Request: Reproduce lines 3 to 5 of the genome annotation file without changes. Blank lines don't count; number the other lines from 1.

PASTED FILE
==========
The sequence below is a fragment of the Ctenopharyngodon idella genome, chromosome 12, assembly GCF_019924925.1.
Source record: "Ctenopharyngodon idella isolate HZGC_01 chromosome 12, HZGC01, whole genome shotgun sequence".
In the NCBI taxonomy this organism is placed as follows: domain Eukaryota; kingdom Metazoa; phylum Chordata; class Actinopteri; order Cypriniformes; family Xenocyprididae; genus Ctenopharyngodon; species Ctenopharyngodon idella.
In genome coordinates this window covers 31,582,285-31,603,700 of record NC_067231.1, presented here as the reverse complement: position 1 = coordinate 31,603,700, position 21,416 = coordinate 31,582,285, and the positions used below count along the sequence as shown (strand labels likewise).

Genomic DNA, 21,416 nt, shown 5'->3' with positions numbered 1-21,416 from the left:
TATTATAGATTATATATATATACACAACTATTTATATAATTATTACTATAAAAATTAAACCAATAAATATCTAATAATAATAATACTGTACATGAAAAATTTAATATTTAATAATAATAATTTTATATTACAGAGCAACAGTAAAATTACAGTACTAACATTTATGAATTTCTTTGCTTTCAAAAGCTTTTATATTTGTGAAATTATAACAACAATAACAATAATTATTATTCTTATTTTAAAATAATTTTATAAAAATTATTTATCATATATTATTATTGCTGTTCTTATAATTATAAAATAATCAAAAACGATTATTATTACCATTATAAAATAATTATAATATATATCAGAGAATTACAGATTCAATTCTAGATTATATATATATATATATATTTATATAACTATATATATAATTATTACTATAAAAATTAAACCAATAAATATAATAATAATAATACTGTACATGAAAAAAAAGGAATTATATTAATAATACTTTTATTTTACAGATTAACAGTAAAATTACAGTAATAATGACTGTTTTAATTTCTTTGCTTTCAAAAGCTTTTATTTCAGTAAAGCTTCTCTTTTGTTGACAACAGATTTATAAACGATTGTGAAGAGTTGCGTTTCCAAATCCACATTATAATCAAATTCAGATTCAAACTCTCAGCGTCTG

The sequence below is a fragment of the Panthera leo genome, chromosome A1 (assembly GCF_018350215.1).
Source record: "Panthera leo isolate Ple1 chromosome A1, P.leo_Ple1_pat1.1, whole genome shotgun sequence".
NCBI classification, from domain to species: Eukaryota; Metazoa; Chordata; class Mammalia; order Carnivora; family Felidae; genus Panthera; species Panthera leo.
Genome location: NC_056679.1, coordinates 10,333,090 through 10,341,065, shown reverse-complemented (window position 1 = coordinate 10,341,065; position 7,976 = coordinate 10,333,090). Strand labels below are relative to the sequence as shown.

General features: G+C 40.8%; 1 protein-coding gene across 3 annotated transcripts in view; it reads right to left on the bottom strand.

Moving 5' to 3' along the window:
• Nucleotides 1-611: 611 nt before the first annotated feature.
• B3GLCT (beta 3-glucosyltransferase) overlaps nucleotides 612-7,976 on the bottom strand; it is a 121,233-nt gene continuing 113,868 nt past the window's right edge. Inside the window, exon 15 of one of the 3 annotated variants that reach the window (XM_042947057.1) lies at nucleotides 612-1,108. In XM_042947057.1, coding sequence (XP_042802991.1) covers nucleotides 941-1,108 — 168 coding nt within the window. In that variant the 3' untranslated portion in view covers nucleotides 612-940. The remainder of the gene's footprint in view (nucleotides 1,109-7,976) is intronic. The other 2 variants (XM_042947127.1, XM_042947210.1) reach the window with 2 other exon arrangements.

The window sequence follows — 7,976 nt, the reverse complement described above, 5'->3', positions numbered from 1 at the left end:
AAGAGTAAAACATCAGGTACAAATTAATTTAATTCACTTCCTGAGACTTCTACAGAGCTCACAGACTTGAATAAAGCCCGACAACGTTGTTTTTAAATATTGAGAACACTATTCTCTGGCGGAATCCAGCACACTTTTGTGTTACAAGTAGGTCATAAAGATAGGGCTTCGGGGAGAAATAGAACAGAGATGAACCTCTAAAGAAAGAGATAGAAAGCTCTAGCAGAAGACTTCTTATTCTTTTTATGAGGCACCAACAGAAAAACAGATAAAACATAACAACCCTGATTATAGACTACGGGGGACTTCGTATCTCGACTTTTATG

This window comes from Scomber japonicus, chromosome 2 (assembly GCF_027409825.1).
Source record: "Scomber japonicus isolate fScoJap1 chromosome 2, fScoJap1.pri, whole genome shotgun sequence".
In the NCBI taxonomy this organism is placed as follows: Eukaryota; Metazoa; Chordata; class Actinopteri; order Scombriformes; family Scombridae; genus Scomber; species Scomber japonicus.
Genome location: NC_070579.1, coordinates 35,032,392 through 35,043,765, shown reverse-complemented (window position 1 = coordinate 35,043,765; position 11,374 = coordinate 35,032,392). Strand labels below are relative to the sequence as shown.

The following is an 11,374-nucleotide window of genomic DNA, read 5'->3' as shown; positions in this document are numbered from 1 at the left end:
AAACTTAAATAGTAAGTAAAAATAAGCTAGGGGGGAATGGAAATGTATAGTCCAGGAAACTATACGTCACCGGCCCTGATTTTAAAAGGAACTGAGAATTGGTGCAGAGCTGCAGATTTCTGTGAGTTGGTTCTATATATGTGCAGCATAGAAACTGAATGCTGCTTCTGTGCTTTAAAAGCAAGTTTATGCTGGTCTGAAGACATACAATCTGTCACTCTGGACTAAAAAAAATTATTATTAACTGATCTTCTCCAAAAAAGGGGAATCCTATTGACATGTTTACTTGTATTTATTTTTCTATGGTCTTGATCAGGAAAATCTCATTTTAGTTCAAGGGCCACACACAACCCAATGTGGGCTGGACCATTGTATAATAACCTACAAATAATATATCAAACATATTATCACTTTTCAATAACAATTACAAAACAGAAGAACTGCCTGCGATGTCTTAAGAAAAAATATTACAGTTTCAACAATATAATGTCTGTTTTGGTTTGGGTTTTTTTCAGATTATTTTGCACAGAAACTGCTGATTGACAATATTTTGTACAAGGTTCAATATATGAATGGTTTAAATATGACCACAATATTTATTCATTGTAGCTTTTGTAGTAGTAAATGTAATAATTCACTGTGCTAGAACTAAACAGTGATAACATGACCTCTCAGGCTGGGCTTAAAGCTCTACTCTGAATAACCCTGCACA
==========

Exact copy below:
In the NCBI taxonomy this organism is placed as follows: domain Eukaryota; kingdom Metazoa; phylum Chordata; class Actinopteri; order Cypriniformes; family Xenocyprididae; genus Ctenopharyngodon; species Ctenopharyngodon idella.
In genome coordinates this window covers 31,582,285-31,603,700 of record NC_067231.1, presented here as the reverse complement: position 1 = coordinate 31,603,700, position 21,416 = coordinate 31,582,285, and the positions used below count along the sequence as shown (strand labels likewise).

Genomic DNA, 21,416 nt, shown 5'->3' with positions numbered 1-21,416 from the left: